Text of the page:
As recreational anglers, we know about tides and currents, bottom characteristics, and the best conditions of both for catching fish. We also know that pollution, loss of habitat, and overfishing reduce the numbers and health of the fish in our waterways. Show your stewardship of our waterways and fisheries-take the Anglers' Pledge.


Photo credits: (from top) Krista Schlyer/iLCP, CBF Staff, Octavio Aburto/iLCP, Karin Aigner/iLCP


Algal bloom encroaching on a waterfront home. Photo by Andrea Moran/CBF Staff Pollution

What causes water pollution? What does water pollution cause? From polluted runoff from land to dead zones and algal blooms in our waters, everything has consequences.  Learn more

MenhadenForage Fish

They are the little fish that big fish eat and they are facing their own challenges. Learn More

Oyster reef ball and fish. Photo c Michael EversmierHabitat

Habitat lost. Habitat restored. Take a look at how land use is compromising marine habitat and how efforts such as oyster restoration are bringing habitat back. Learn More

Rockfish  photo by Yuri HutaMaking Progress

Is it all bad news or are we making strides with the Clean Water Blueprint? Learn More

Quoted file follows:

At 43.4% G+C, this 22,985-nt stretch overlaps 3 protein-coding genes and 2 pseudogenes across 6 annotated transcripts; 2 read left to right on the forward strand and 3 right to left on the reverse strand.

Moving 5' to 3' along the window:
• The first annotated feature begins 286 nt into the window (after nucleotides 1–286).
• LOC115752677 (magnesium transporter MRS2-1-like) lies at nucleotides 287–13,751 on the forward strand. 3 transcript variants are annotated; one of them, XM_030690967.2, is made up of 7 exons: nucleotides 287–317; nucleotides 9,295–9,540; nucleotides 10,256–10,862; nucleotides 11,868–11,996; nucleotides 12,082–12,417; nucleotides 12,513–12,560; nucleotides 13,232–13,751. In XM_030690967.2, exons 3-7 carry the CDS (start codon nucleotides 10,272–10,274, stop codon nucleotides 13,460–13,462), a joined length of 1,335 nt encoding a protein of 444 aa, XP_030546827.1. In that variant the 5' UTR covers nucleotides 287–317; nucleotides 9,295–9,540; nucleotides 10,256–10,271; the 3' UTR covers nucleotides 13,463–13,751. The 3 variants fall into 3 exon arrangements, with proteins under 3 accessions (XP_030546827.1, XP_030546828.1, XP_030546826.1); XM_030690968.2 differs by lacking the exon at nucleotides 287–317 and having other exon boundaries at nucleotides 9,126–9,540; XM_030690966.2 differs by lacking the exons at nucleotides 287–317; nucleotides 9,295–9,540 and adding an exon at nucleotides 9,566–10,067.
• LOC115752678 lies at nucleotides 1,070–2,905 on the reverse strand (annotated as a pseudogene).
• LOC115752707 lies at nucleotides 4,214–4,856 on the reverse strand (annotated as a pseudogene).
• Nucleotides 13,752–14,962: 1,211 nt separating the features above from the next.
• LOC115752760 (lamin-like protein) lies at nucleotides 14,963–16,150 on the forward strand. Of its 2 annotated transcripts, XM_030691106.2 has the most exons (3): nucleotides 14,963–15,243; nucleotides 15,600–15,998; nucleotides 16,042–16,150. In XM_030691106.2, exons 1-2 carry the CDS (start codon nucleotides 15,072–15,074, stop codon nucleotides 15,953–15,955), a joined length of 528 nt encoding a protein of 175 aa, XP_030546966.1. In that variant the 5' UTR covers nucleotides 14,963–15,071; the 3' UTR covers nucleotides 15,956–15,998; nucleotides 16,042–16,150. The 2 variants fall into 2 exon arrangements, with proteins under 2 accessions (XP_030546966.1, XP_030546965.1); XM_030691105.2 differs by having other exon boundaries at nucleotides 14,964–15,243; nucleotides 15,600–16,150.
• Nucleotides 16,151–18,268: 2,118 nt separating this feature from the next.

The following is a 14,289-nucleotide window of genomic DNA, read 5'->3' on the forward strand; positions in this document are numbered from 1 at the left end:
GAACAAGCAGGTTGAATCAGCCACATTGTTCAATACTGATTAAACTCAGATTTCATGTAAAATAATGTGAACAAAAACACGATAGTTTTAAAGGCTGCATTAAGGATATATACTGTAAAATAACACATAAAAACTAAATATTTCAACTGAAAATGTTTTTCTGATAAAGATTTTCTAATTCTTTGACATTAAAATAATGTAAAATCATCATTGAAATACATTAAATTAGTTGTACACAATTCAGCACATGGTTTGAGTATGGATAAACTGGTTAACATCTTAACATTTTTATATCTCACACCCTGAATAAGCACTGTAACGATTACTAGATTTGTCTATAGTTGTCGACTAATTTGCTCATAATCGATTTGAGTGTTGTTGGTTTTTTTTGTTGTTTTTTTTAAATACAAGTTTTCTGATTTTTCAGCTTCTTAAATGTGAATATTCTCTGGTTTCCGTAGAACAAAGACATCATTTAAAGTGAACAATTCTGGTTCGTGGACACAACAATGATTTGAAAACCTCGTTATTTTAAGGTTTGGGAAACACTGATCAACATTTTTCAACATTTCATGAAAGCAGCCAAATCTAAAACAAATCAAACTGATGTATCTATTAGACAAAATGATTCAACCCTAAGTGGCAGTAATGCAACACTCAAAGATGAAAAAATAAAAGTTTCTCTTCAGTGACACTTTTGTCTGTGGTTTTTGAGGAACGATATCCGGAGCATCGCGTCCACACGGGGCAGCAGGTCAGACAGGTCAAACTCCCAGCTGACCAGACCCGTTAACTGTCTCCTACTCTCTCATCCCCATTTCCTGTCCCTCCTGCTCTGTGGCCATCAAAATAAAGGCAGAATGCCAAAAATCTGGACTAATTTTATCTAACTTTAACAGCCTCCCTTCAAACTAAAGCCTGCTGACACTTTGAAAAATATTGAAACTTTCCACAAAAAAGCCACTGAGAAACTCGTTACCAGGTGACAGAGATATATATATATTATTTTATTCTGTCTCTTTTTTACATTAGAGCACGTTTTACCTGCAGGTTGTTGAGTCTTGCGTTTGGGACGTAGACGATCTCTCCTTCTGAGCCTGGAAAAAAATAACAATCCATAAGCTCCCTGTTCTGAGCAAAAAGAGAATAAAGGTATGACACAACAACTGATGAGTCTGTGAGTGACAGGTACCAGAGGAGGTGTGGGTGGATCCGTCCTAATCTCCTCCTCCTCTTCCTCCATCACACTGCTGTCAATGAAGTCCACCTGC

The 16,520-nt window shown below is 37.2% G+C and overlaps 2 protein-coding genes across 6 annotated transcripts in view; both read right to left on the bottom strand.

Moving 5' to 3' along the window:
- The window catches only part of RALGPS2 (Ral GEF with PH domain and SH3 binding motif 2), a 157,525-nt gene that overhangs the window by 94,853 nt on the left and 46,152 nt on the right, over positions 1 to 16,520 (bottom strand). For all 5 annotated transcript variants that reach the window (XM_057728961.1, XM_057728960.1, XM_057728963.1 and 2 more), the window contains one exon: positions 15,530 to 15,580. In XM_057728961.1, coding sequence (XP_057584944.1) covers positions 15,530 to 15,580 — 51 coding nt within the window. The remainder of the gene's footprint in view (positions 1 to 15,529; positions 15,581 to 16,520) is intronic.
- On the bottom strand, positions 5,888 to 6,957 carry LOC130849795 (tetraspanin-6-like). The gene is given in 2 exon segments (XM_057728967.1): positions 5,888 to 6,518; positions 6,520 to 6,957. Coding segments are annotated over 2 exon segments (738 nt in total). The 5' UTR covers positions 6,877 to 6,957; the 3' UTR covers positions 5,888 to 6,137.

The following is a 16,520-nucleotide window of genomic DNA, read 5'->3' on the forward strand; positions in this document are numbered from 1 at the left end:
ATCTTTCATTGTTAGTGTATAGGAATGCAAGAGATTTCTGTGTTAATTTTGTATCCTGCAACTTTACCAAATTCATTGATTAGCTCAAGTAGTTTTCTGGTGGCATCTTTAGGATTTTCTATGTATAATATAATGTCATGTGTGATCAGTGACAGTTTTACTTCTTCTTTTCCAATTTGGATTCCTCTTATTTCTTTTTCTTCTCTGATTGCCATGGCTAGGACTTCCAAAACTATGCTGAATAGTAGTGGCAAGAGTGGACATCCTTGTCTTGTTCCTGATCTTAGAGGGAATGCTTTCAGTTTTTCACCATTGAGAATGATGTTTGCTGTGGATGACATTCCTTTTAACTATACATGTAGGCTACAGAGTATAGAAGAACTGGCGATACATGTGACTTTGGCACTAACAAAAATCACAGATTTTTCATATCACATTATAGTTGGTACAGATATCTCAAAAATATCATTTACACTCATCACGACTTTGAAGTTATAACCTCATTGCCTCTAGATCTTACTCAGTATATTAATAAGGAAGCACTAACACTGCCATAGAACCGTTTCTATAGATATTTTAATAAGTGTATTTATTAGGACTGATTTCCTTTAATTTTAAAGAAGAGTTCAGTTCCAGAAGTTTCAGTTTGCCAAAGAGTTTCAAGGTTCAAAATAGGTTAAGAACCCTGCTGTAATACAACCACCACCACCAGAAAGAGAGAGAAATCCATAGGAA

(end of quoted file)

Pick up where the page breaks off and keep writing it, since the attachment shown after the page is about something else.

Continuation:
Widgeon grass basks in the sunlight during a period of exceptional clarity in January 2016. Photo copyright Jay FlemingUnderwater Grasses

Underwater grass beds are a keystone habitat for Chesapeake Bay fish and crabs. How close are we to increasing this primary habitat? LEARN MORE

Photo credits: (from top) CBF Staff, CBF Staff, ©Michael Eversmier, Yuri Huta, Jay Fleming 

Find out what other issues are affecting the health of the Bay.



  1. Abide by fishery regulations.
    Overfishing reduces next year's catch and disrupts the Bay's food web.
  2. Carefully release unwanted fish.
    Undersized and unwanted fish must be conserved to maintain healthy fisheries.
  3. Dispose of old fishing gear on shore.
    Fishing line and nets discarded overboard entangle and kill marine life
  4. Collect all trash for disposal on shore.
    Trash cans should be standard gear. We must not treat our waters like a dump.
  5. Keep oil and gas out of the water.
    Oil and gas are toxic to fish. Be careful when filling tanks asnd changing oil.
  6. Contain human waste for on-shore disposal.
    Pollution from human waste reduces water quality and closes areas to fishing.
  7. Use antifouling paints with care.
    These and other paints and solvents are very toxic to marine life.
  8. Prevent cleaners from washing overboard.
    Even common cleaning products cause pollution.
  9. Save old antifreeze for on-shore disposal.
    Antifreeze can be very toxic to fish.
  10. Avoid boat speeds that cause large wakes.
    Boat wakes contribute to shoreline erosion and the loss of seagrass beds.

Click here to take the Angler's Pledge